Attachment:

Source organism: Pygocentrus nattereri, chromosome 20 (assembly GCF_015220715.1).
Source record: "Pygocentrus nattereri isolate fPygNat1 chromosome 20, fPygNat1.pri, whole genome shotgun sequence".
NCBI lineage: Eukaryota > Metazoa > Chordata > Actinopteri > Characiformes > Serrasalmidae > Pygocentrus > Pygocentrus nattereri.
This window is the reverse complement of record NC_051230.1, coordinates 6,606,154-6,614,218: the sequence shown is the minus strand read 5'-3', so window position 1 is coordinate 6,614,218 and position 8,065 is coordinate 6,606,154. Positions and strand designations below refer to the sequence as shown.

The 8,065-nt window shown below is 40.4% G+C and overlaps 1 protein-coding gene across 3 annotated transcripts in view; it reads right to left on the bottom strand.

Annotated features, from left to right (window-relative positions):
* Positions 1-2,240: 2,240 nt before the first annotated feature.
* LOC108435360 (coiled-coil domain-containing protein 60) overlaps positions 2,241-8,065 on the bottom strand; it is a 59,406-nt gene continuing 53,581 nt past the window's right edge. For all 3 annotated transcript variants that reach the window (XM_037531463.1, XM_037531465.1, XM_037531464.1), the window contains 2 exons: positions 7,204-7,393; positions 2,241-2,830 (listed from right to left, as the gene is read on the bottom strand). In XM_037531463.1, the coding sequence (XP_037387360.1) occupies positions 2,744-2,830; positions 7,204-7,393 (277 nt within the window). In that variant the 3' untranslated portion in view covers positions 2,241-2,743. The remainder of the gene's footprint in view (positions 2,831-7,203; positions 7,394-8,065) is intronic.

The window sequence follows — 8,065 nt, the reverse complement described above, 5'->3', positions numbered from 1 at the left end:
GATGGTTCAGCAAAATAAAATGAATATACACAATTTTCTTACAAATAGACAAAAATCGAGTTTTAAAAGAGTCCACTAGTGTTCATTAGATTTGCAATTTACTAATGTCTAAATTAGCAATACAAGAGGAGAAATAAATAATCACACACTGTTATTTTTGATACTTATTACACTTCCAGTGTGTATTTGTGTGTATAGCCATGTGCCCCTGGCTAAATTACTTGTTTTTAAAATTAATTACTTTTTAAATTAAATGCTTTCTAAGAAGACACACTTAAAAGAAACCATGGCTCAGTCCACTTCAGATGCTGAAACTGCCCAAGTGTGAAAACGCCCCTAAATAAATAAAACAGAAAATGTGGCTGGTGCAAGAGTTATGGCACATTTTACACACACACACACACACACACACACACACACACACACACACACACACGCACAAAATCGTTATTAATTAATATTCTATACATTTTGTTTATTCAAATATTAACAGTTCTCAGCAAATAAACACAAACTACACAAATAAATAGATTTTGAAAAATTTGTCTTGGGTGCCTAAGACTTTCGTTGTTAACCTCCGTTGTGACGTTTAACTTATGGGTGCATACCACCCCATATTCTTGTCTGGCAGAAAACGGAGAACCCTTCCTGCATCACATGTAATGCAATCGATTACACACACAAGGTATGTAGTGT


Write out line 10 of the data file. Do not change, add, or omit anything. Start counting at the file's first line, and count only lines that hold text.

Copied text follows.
GATGGTTCAGCAAAATAAAATGAATATACACAATTTTCTTACAAATAGACAAAAATCGAGTTTTAAAAGAGTCCACTAGTGTTCATTAGATTTGCAATTTACTAATGTCTAAATTAGCAATACAAGAGGAGAAATAAATAATCACACACTGTTATTTTTGATACTTATTACACTTCCAGTGTGTATTTGTGTGTATAGCCATGTGCCCCTGGCTAAATTACTTGTTTTTAAAATTAATTACTTTTTAAATTAAATGCTTTCTAAGAAGACACACTTAAAAGAAACCATGGCTCAGTCCACTTCAGATGCTGAAACTGCCCAAGTGTGAAAACGCCCCTAAATAAATAAAACAGAAAATGTGGCTGGTGCAAGAGTTATGGCACATTTTACACACACACACACACACACACACACACACACACACACACACACACACGCACAAAATCGTTATTAATTAATATTCTATACATTTTGTTTATTCAAATATTAACAGTTCTCAGCAAATAAACACAAACTACACAAATAAATAGATTTTGAAAAATTTGTCTTGGGTGCCTAAGACTTTCGTTGTTAACCTCCGTTGTGACGTTTAACTTATGGGTGCATACCACCCCATATTCTTGTCTGGCAGAAAACGGAGAACCCTTCCTGCATCACATGTAATGCAATCGATTACACACACAAGGTATGTAGTGT